There’s no upside for an artist to be friends with an art critic. The personal connection means the critic must pass on reviewing the artist’s work, and while the loss of critical wisdom may be negligible, the loss of exposure is a nuisance for the artist. I have wanted to write about Maggie Michael’s work for years now, but I can’t without first offering the reader a huge caveat: Anything I say must be reasonably assumed to be compromised by the fact that I know her, like her and socialize with her.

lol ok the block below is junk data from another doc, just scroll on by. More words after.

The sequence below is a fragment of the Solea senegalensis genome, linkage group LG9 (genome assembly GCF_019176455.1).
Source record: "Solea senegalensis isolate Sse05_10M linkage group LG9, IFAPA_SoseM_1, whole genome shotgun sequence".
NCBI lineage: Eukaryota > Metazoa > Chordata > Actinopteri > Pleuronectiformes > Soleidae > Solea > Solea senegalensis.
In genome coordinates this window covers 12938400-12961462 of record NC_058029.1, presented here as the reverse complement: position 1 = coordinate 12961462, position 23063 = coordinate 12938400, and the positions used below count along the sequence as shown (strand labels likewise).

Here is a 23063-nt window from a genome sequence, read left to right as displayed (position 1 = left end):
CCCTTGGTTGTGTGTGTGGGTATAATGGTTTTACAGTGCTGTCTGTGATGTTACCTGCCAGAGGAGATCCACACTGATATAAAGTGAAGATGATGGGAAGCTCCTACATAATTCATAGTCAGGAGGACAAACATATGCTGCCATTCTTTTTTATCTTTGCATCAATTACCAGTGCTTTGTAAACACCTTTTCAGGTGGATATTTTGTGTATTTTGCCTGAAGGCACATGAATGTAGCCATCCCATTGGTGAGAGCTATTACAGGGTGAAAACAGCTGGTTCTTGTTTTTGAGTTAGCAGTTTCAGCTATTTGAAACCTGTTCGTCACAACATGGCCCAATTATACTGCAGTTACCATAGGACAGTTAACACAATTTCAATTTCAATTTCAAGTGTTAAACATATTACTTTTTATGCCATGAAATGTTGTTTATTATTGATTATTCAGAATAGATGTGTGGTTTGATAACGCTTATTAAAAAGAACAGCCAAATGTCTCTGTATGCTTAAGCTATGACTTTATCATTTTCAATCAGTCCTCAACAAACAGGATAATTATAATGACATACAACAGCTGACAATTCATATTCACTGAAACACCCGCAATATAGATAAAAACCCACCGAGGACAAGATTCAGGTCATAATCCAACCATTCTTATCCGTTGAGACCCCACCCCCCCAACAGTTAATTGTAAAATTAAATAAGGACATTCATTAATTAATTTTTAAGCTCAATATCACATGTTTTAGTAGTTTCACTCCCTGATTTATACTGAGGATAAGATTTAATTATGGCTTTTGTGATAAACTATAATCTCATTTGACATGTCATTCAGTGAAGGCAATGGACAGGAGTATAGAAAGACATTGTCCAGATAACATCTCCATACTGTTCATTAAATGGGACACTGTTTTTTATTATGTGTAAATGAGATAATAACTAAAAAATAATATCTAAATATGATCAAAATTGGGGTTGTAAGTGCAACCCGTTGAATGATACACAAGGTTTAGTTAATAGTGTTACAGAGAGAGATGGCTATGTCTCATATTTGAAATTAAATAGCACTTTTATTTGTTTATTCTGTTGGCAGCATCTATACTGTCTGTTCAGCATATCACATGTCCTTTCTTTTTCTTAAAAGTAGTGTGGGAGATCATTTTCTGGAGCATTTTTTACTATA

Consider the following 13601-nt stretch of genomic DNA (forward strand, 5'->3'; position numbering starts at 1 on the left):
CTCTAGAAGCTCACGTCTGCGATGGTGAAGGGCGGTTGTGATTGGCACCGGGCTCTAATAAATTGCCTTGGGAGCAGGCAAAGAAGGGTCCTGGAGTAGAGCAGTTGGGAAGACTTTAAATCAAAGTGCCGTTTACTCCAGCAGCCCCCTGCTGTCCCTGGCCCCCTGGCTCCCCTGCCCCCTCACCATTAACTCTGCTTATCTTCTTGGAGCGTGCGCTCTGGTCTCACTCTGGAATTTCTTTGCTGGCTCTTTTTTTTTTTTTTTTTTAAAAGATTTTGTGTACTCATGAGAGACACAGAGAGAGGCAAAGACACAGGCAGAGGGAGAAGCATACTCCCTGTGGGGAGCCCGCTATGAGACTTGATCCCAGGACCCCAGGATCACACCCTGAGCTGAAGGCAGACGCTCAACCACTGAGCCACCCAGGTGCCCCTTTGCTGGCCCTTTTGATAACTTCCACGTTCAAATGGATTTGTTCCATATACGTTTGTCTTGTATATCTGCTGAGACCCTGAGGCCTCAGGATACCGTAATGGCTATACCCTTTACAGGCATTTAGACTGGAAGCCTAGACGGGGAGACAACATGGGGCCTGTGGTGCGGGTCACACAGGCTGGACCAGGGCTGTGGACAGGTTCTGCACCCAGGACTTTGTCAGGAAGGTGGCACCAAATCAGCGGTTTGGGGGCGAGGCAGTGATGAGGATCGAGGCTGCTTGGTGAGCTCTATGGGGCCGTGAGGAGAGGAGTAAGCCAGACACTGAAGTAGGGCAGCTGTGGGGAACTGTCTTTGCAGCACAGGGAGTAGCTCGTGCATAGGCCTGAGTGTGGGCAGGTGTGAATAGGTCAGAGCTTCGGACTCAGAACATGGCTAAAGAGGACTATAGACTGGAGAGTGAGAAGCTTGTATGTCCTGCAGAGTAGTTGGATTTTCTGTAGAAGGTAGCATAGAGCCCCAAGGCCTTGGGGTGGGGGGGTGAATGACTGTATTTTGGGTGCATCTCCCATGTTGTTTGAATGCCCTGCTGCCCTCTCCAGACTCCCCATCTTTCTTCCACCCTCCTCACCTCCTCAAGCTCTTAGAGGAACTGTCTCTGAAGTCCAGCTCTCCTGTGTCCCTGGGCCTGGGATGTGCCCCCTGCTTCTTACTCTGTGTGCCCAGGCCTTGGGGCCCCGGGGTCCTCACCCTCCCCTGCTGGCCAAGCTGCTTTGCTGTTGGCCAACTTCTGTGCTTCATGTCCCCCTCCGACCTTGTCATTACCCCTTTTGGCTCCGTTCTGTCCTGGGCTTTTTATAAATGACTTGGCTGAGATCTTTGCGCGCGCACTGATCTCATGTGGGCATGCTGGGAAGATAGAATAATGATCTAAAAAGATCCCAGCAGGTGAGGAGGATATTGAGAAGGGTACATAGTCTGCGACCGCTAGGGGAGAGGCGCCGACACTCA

So this isn’t a review of Michael’s first solo show in a museum, “A Phrase Hung in Midair as If Frozen,” which closed Sunday at the American University Museum. And I won’t claim, as Washington City Paper critic Kriston Capps did, that this show “makes the case for her as the strongest painter to emerge from D.C. in a generation,” even though I might agree with that. Rather, I’m interested in how friendship changes the way we see art, how it both sharpens the eye and expands the meaning of the work. I’m interested in a fundamental question that is at the heart of so much criticism: Does affection improve our judgment by making us receptive to ever finer nuances, or does it weaken our critical faculties and cloud our objectivity?